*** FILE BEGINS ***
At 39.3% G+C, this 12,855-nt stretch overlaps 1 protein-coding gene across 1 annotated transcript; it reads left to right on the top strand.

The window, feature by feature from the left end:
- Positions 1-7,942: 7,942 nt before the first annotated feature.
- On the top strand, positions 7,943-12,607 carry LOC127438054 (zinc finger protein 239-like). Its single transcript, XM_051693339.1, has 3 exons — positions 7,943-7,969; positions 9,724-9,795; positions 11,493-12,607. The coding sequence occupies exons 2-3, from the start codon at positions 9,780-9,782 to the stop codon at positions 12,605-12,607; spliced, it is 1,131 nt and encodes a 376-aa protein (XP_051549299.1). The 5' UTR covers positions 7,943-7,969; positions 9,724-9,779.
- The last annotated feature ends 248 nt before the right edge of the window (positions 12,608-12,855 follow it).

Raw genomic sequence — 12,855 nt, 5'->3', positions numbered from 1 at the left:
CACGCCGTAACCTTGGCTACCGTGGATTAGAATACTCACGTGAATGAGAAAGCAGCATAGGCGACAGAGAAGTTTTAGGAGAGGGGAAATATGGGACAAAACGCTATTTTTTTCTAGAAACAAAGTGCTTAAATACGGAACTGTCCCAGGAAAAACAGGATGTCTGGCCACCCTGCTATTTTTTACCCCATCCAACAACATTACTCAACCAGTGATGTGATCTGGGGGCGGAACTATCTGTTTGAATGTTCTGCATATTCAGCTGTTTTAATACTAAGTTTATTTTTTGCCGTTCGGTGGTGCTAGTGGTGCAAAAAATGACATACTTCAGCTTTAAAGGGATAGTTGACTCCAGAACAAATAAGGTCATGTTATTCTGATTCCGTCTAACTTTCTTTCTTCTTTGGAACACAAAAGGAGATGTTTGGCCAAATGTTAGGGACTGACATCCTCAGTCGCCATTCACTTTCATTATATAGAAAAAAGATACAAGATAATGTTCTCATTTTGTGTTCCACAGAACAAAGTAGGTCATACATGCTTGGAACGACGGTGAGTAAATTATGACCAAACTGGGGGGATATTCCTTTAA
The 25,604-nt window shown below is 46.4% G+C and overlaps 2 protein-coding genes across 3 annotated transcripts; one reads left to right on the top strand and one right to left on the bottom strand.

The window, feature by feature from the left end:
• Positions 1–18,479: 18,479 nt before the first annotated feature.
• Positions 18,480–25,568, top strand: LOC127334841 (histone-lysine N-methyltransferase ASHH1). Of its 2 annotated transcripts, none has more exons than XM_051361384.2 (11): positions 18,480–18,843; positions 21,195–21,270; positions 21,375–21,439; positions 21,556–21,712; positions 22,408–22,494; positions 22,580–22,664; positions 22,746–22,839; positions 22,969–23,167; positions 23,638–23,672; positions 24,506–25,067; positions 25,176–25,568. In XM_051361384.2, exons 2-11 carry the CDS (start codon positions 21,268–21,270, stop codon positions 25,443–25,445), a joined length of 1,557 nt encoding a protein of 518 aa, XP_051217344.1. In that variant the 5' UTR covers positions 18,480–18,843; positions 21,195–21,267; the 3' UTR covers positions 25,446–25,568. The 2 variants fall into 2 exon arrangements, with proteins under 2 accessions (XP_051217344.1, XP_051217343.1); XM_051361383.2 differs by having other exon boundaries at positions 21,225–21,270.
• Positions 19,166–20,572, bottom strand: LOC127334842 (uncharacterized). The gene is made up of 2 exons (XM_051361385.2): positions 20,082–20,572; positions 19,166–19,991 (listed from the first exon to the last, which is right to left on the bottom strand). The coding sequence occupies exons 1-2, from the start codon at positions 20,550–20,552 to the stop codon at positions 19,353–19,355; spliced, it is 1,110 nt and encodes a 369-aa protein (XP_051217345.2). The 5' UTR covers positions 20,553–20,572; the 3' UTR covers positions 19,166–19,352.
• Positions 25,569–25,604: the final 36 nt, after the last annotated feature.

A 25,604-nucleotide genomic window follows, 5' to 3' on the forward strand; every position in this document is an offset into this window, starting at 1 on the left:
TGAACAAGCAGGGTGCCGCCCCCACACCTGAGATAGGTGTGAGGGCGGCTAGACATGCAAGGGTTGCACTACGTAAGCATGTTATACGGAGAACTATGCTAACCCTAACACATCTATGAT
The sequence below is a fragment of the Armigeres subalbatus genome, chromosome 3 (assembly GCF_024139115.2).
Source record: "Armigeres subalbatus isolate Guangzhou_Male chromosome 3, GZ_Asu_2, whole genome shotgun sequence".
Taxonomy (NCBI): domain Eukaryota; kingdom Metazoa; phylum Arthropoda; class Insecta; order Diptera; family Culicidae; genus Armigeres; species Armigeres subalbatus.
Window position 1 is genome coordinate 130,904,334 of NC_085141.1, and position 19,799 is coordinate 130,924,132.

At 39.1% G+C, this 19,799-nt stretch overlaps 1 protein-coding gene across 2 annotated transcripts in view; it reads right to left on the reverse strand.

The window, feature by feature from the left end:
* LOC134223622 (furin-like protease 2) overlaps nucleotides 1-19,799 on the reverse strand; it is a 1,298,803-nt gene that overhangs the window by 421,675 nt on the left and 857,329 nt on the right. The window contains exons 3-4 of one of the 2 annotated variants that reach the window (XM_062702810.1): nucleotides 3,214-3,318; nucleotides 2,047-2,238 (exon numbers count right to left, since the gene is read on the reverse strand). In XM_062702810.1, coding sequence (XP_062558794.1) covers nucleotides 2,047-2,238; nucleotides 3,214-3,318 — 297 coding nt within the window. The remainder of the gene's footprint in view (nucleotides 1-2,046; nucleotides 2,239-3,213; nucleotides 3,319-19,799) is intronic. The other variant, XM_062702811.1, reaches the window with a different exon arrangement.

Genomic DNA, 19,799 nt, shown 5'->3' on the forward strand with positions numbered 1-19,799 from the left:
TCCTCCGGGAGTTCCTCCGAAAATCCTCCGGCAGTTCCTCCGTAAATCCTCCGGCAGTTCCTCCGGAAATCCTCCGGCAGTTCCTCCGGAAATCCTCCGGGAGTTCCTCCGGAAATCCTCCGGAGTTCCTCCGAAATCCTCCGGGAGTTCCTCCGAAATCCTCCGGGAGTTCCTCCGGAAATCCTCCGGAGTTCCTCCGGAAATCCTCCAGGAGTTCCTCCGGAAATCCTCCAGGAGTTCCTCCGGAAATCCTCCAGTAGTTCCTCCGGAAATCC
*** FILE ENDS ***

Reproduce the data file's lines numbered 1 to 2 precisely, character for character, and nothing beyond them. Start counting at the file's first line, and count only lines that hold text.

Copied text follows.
At 39.3% G+C, this 12,855-nt stretch overlaps 1 protein-coding gene across 1 annotated transcript; it reads left to right on the top strand.

The window, feature by feature from the left end: